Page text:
Do they Know They’re Being Abusive or Hurtful?

Do they Know They’re Being Abusive or Hurtful? do they know they’re being abusive or hurtful?

One thing you will undoubtedly ask yourself when you’ve been subjected to any kind of abuse, whether it’s verbal insults or physical harm from those close to you, is whether they are aware that their actions are hurtful to you. You want to understand if that person, loved one, or friend who called you names genuinely understood the impact of their words or if it was merely an unintentional slip of the tongue. This is a complex question with various potential answers, but today, we’re going to explore two perspectives: when they are aware they are doing it and when they are unaware or doing it unconsciously. In this discussion, we’re not focusing on labels; instead, we’re examining the behavior of that friend, partner, or neighbor across the street.

Scenario 1: When They Know What They’re Doing

In many cases, those individuals know what they’re doing, and they are aware that their behaviors are hurtful. This awareness can manifest through various forms of manipulation and control, despite knowing the detrimental effects of their actions on you. They aim to fulfill their selfish needs and are willing to go to great lengths, even if it results in causing harm. For instance, an emotionally abusive partner may employ tactics like gaslighting, intentionally distorting or denying reality to make you doubt your own perceptions.

Despite being fully aware of the emotional distress this causes; the abuser continues with such behavior to maintain their control and dominance over you. Many abusers seek power and control over their victims, which may be rooted in a desire to feel dominant, superior, or to compensate for their own feelings of inadequacy and low self-esteem. Additionally, they may lack the empathy to understand how you feel when they engage in those hurtful actions, or they may sadistically enjoy what they’re doing. This deliberate choice to prioritize their own desires over the well-being of others highlights the conscious and intentional nature of their actions.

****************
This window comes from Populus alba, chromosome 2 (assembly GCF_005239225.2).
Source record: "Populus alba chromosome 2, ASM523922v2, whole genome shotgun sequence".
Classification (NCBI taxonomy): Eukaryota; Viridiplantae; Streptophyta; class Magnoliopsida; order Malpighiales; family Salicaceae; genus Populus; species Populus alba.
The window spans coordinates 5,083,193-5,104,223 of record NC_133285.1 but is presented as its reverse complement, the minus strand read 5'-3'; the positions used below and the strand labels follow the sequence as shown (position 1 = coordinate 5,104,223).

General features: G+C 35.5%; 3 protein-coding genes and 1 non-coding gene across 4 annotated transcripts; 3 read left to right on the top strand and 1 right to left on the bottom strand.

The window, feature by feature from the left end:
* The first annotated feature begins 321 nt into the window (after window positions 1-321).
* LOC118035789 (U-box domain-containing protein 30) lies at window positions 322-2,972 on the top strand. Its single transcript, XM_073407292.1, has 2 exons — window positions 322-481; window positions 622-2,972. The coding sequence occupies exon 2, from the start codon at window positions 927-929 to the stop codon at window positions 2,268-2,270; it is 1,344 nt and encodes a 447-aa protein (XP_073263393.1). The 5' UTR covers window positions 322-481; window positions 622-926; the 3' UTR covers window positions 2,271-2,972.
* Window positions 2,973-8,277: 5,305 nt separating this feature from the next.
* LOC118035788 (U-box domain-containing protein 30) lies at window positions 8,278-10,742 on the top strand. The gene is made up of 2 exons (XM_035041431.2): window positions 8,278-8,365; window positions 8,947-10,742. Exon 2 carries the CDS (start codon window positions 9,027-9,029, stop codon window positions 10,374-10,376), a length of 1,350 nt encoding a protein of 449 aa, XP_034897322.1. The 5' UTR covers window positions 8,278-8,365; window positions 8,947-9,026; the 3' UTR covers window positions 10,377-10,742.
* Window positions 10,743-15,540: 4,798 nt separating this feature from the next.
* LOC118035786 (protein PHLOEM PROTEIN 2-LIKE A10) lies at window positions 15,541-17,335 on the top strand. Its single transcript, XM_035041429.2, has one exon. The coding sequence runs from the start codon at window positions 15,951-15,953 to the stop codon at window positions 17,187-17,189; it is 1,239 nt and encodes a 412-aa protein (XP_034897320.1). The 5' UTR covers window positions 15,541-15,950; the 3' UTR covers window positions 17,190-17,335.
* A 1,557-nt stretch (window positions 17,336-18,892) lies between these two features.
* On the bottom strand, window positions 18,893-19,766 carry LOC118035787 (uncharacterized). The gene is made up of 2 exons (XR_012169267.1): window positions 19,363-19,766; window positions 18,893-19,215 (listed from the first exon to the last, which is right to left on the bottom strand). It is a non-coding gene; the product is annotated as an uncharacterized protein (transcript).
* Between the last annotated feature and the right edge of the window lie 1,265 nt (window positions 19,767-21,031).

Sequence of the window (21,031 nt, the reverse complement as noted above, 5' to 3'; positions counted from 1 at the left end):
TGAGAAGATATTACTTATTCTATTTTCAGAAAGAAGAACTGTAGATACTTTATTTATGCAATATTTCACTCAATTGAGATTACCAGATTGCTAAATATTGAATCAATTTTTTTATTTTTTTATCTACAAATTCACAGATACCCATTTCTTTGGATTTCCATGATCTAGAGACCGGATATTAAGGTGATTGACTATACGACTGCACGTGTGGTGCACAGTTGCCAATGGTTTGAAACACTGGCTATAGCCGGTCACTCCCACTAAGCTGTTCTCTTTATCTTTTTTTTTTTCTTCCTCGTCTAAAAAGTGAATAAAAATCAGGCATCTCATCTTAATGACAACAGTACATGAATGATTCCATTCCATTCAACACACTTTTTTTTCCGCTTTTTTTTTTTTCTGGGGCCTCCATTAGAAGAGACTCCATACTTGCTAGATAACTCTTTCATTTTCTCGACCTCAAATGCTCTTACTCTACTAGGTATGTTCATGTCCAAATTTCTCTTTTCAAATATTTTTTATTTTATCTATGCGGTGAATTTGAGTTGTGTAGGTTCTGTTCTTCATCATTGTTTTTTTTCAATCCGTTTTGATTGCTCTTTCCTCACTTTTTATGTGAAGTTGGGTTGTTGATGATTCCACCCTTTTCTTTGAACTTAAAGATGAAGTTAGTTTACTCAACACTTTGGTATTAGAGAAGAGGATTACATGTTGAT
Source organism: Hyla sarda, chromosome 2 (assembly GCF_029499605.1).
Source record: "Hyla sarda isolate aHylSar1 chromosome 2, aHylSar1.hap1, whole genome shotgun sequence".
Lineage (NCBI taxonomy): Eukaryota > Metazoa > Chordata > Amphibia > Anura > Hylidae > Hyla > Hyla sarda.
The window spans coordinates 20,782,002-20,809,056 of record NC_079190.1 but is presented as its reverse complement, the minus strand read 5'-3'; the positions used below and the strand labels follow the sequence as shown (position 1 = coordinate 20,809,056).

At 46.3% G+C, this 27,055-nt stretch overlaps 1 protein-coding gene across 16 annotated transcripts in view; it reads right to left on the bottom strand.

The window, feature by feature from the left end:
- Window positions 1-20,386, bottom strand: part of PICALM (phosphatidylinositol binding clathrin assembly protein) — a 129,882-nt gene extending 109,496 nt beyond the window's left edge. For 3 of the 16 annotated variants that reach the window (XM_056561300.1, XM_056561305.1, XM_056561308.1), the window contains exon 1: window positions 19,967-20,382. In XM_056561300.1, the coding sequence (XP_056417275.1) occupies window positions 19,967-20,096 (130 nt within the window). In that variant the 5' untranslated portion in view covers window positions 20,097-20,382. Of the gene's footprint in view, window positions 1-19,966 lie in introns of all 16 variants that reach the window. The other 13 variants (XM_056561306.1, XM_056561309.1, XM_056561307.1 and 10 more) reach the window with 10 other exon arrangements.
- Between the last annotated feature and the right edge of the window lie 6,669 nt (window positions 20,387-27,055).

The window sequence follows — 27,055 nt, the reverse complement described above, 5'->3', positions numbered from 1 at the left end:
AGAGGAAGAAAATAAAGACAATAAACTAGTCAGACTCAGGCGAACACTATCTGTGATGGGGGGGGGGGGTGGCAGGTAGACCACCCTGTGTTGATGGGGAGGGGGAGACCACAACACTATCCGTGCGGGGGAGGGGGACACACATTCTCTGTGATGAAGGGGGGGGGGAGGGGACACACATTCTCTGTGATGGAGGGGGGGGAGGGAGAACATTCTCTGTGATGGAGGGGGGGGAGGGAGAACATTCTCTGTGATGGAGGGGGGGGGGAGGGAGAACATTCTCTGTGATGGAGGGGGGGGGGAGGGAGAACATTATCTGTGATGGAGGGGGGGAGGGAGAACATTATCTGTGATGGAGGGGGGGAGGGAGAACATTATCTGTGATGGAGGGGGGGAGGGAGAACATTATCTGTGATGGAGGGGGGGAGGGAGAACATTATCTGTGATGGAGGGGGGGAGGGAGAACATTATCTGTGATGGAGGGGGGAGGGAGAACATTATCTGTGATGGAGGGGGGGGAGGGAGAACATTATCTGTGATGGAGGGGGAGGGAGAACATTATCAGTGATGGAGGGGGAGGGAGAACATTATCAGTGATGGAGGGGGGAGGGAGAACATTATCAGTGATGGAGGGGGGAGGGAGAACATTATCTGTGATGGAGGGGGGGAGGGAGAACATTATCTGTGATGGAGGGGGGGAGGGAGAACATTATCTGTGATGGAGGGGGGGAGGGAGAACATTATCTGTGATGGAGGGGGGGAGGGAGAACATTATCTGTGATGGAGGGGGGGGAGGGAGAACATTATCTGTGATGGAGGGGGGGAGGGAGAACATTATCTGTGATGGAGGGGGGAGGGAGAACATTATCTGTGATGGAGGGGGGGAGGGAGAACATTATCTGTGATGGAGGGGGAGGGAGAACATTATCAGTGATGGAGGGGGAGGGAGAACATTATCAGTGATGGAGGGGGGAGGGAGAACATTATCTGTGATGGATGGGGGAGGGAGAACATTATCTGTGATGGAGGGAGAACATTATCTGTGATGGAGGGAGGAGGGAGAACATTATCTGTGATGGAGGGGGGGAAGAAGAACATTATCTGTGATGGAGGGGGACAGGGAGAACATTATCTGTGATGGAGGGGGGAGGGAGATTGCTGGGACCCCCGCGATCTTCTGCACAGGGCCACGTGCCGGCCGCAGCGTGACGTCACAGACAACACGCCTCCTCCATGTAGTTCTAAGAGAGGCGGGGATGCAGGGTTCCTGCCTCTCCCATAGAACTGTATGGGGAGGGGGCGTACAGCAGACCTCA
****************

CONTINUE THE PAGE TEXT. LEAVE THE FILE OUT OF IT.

Picture someone at the core of a forest, knowingly casting shadows over others, strategically using trees and branches to manipulate the surroundings for their personal advantage, fully aware of the harm caused, purposefully exercising control and manipulation to instill an atmosphere of fear.

Scenario 2: When They Don’t Know They’re Being Hurtful

In other cases, those close to you may not even be aware that their behaviors are hurtful to you because you’ve never expressed yourself or communicated your needs. They might have become accustomed to calling you names in the form of jokes or ridiculing you as part of your day-to-day interactions, and because you’ve never asserted yourself, you’ve unintentionally become the doormat.

Some people, particularly parents or those influenced by cultural norms, may also engage in hurtful behaviors, such as making you feel overly responsible or exerting excessive control over your decisions and actions. From their perspective, especially with parents, they genuinely believe they know what’s best for you and are acting out of care. However, they may not fully grasp that their control can be hurtful, viewing it instead as a form of protection or care for their children.

Then, when you don’t follow along or end up making mistakes, they scold you and label you a rebellious child. But all this started because they cared about you; they wanted the best for you. They may have encouraged you to maintain that relationship because, to them, children don’t thrive in a single-parent household, and in their eyes, marriage is eternal. They persevered through tumultuous times in their own relationship, and they want you to do the same and stick to that abusive relationship.